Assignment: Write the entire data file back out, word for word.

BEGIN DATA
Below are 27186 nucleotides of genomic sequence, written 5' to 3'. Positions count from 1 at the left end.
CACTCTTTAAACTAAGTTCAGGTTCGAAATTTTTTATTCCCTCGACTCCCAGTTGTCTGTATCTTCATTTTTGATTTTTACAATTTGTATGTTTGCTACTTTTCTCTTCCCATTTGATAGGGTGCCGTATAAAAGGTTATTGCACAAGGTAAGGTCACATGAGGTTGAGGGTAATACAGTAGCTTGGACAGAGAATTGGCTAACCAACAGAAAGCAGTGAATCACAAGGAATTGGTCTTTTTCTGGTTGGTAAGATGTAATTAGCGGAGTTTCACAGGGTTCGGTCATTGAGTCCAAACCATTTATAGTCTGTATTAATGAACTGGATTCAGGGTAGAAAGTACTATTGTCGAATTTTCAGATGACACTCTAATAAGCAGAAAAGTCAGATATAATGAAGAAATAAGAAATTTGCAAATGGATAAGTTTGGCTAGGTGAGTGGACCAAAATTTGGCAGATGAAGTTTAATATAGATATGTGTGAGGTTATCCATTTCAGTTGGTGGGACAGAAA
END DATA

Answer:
Below are 27186 nucleotides of genomic sequence, written 5' to 3'. Positions count from 1 at the left end.
CACTCTTTAAACTAAGTTCAGGTTCGAAATTTTTTATTCCCTCGACTCCCAGTTGTCTGTATCTTCATTTTTGATTTTTACAATTTGTATGTTTGCTACTTTTCTCTTCCCATTTGATAGGGTGCCGTATAAAAGGTTATTGCACAAGGTAAGGTCACATGAGGTTGAGGGTAATACAGTAGCTTGGACAGAGAATTGGCTAACCAACAGAAAGCAGTGAATCACAAGGAATTGGTCTTTTTCTGGTTGGTAAGATGTAATTAGCGGAGTTTCACAGGGTTCGGTCATTGAGTCCAAACCATTTATAGTCTGTATTAATGAACTGGATTCAGGGTAGAAAGTACTATTGTCGAATTTTCAGATGACACTCTAATAAGCAGAAAAGTCAGATATAATGAAGAAATAAGAAATTTGCAAATGGATAAGTTTGGCTAGGTGAGTGGACCAAAATTTGGCAGATGAAGTTTAATATAGATATGTGTGAGGTTATCCATTTCAGTTGGTGGGACAGAAA